Specialist pharmacy team integral in the rollout of new Covid-19 medication.
Their efforts have enabled North Tees and Hartlepool NHS Foundation Trust to become the first in the country treaingt patients with new COVID-19 medication.
The aseptic manufacturing team have been a key part of the introduction of REGN-COV2. A new treatment made from a combination of monoclonal antibodies specially targeting coronavirus.
National Recovery trial
As part of the Trust’s involvement in the national Recovery trial, the team have worked with the organisation.
The pharmacy aseptic and clinical trials team are responsible for ensuring regulatory compliance with the use of the unlicensed drug, its receipt, appropriate storage, preparation and documentation.
The team has carried out significant amount of work so that this treatment is delivered to patients. As this is a brand new medication, everything needs to be set up from the beginning. It’s a fantastic effort from the whole team to achieve this in such a short space of time.
There have been a number of challenges to overcome. Although the risks of handling the drug are known, until we have definite safety proof the dose is prepared in safety cabinets in pharmacy clean rooms.Bill Wetherill, associate chief pharmacist in the aseptic service
Bill Wetherill commented: “This means the product is protected from contamination and prepared in an aseptic manner.
“It also ensures protection of the operator in case there are risks we are not yet aware of. It also protects nursing staff and patients on the ward from these risks.”
Working tirelessley on Covid-19 medication
The trust’s study lead for the Recovery trial and respiratory consultant Ben Prudon, said:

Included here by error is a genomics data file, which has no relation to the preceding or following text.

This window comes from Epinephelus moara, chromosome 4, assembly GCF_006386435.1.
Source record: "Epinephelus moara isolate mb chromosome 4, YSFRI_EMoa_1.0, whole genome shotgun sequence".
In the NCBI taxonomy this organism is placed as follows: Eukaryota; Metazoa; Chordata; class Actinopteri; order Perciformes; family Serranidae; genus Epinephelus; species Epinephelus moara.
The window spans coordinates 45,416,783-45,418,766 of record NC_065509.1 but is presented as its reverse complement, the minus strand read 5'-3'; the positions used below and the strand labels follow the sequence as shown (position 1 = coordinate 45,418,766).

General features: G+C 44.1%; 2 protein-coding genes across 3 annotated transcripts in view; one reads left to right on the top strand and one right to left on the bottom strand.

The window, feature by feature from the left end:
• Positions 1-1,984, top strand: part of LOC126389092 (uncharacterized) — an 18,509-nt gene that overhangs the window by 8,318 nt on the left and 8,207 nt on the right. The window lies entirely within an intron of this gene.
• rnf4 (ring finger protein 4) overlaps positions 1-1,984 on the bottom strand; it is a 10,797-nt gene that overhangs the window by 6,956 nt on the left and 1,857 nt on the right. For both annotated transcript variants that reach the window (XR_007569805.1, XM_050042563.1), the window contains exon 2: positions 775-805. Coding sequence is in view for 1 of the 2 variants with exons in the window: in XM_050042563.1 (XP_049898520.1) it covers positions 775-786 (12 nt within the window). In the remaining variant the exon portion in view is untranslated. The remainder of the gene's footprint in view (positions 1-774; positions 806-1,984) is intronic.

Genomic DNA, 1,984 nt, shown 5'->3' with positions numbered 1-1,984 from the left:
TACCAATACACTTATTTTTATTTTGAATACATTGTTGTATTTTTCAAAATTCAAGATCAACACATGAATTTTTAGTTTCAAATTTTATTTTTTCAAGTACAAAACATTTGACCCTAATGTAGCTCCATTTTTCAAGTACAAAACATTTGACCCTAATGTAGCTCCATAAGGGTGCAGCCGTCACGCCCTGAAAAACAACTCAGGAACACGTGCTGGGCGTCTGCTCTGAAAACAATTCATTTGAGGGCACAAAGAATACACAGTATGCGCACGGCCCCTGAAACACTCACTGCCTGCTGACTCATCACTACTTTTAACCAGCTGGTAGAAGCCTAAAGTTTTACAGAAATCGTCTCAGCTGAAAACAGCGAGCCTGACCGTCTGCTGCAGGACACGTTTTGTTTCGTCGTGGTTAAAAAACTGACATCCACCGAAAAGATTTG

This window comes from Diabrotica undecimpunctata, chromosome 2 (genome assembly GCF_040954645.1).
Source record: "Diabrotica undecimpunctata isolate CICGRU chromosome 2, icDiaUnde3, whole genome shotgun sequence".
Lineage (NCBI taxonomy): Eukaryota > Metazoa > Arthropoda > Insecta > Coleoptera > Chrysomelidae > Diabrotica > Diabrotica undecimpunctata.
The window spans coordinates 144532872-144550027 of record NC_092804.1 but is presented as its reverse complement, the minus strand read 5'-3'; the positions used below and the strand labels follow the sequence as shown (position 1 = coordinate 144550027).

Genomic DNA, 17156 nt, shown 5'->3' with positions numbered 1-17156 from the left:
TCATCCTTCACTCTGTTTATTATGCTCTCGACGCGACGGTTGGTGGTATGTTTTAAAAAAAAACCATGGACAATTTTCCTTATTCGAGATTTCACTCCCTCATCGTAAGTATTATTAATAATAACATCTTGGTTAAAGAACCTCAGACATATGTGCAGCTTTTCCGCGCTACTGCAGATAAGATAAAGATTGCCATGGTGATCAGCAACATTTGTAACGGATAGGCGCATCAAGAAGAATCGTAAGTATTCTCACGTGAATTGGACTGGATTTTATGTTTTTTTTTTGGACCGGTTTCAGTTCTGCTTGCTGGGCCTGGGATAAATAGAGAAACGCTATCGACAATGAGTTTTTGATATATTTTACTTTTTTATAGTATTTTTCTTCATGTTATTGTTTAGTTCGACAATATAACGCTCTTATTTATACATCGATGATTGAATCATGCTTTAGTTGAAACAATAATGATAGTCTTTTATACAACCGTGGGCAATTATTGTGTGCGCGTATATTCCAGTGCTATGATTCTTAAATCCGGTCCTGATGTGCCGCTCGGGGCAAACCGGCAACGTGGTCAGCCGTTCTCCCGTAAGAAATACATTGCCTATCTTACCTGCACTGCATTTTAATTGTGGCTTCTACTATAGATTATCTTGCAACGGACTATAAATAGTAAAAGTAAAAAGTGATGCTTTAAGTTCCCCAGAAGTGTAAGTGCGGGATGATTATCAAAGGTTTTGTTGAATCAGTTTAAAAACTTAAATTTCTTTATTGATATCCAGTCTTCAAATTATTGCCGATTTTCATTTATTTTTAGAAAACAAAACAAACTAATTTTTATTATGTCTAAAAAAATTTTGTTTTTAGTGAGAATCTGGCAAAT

“The pharmacy team have worked incredibly hard to ensure all processes and safeguards are in place.
“This allows patients to become the first in the country getting potential access to this medicine.”
The aseptic manufacturing team have been critical in helping the trust become the first in the country to offer this medication. This has demonstrated their flexibility, professionalism, accuracy and great teamwork – all for the benefit of our patients.Mojgan Sani, Director of medicines optimisation and chief pharmacist
Congratulations to everyone in the aseptic team for their involvement:
Bill Wetherill, Margaret Gunn, Shelley Glen and Diane Macaulay, Gaynor Parkinson, Panos Ziogas, Chris Marshall, Sue Wintringham, Evie Di Carlo and Paul Yardley.
How the new Covid-19 medication works
- Many Covid researchers are focusing their attention on a specific protein that allows the virus to infect human cells. Called the angiotensin-converting enzyme 2, or ACE2 receptor
- The new drug works on the principle that a protein antibody believed to be an exact match for ACE2 receptors in the lungs. This is activated by the coronavirus spike protein and can penetrate into respiratory cells and cause inflammatory damage.
- The antibody attaches itself to the spike protein of the virus rather than allowing the protein to attach to the lung ACE2 receptor
- It is thought to reduce illness severity making it unable replicate by attaching and injecting itself into the lung cell
- The antibody is also designed to cause an immune response to help destroy other virus cells
- The second protein antibody is believed to be a very close match if the virus mutates to change the shape of its spike protein and prevent the antibody attaching